The rates of attention deficit hyperactivity disorder (ADHD) have increased considerably in the last 40 years. In fact, in the United States, the prevalence of ADHD has doubled since the 1970s. A number of experts have weighed in on why these numbers may have increased. Some of their reasons are good ones: we are better at diagnosing attention and learning issues than we were in the 1970s. The criteria we now use are more specific. There is less stigma around an ADHD diagnosis, so some who may have previously gone undiagnosed—for fear of being “labeled”—are now getting the treatment they need. Other reasons for the increase aren’t as positive, and may have to do with the marketing of ADHD medications, certain parenting trends (which can cause some parents to want special treatment for their child), or the ubiquity of video games.
All of those “reasons” that I just stated are actually just conjecture. We don’t really know why rates of ADHD have increased; however, a new study published in JAMA Pediatrics offers an interesting angle on one potential reason. The authors of the study hypothesized that increased demands in school are leading to a rise in the diagnosis of ADHD. In order to answer this question, they first looked at studies that documented the time children spent on academic activities in the U.S. since 1970. Not surprisingly, they found that the time spent on academic activities has increased dramatically for children. This is particularly true for pre-school aged children who are being exposed to reading and writing activities much earlier than in the past. Unfortunately, the researchers did end up finding that as academic demands and homework increased, so did rates of ADHD.
This type of research is correlational, meaning there is a connection wherein when one thing increases (school demands) something else also increases (ADHD). That doesn’t mean that school demands actually cause ADHD. To prove that, we’d have to have two sets of students—one group that is given more academic demands in pre-school, and another that is given fewer demands. We’d try to keep everything else as equal as we could, and if the students in the higher academic group were found to have significantly higher rates of ADHD diagnoses, then we could conclude that the difference was due to the effect of the demands themselves.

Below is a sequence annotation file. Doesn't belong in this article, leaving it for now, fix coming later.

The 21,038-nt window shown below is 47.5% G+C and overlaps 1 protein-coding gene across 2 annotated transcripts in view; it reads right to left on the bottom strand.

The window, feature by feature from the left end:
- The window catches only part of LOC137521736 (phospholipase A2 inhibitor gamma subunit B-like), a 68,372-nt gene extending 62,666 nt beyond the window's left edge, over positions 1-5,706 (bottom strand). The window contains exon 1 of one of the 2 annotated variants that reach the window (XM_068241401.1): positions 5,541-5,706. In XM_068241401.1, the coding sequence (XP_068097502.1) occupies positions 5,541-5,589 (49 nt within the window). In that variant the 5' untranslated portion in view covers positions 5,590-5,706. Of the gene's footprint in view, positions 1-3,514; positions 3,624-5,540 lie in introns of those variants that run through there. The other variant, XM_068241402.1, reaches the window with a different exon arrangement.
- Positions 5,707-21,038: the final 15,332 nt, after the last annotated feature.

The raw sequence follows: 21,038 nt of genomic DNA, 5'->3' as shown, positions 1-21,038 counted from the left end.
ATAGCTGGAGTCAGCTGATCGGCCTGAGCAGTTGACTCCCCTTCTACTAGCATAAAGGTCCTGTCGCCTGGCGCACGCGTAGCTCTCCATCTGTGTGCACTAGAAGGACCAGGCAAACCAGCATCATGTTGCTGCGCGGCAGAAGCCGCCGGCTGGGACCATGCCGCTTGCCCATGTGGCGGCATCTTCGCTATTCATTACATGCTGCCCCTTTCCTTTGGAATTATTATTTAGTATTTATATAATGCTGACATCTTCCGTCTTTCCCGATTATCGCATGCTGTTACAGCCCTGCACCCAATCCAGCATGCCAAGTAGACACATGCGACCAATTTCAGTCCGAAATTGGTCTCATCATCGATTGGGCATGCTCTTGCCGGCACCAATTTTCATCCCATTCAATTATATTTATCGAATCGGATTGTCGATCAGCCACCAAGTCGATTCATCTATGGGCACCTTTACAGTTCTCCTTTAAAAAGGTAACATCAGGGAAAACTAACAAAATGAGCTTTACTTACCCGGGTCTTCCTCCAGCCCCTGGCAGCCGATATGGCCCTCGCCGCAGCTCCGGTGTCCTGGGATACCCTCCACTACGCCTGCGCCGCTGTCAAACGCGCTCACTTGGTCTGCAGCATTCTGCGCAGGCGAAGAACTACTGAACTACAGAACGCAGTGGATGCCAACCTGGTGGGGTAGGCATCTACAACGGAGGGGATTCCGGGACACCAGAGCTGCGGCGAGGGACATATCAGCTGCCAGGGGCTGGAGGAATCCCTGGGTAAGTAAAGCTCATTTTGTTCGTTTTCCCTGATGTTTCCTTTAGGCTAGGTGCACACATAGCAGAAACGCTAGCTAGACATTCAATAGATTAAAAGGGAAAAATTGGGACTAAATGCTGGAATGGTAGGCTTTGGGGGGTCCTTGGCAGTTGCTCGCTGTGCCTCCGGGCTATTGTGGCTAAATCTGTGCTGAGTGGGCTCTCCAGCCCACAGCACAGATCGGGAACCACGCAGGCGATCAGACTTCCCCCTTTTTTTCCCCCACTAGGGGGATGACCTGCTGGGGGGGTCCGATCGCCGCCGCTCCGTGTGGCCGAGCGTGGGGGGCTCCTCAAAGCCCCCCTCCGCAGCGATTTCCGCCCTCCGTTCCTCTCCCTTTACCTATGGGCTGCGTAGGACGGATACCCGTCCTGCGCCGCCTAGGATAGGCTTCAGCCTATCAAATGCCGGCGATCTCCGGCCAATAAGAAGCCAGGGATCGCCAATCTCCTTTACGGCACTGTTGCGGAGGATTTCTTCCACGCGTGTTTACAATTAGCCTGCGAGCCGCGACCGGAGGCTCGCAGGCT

That being said, the results of this study ring true to those of us who work in the field of child mental health—and to many parents, too. Rarely does a week go by where I’m not saying to one parent or another, “50 years ago, you wouldn’t be coming to see me because the educational system back then was different. There was a greater tolerance for what constituted ‘normal’ behavior. There was a greater consistency in the academic environment, and clear consequences for misbehavior. Most importantly, the academic demands of your child—for example, that he write a term paper in third grade and present it using PowerPoint—wouldn’t have been fathomable previously.” In addition, kids 50 years ago had recess and free time after school, and weren’t expected to already know how to read in kindergarten.
Now, this study in JAMA Pediatrics didn’t look at all the things I mentioned above; for example, it didn’t look at the decline in recess and the classroom environment itself (perhaps future studies will). But, it did look at one important variable: academic demands. As homework and reading time increased, so, too, did rates of ADHD. As time spent studying increased, so, too, did rates of ADHD. As the authors noted, an “[ADHD] diagnosis is based primarily on teacher and caregiver reports, which should be influenced by expectations for behavior. As young children face increased academic demands, some will be seen as outliers and diagnosed with ADHD.”
So, what is the takeaway message from this study? Here are some important points:
It’s hard to pinpoint how we got into this “mess.” Why are kindergarteners now expected to read before first grade? Why do 4-year-olds need to keep a “journal?” When did two hours of homework become the norm for 9-year-olds? These questions are hard to answer. However, their usefulness should be critically evaluated in light of these findings. How we educate our kids should be based on current research—research that is indicating that too much academic work may not be such a good thing.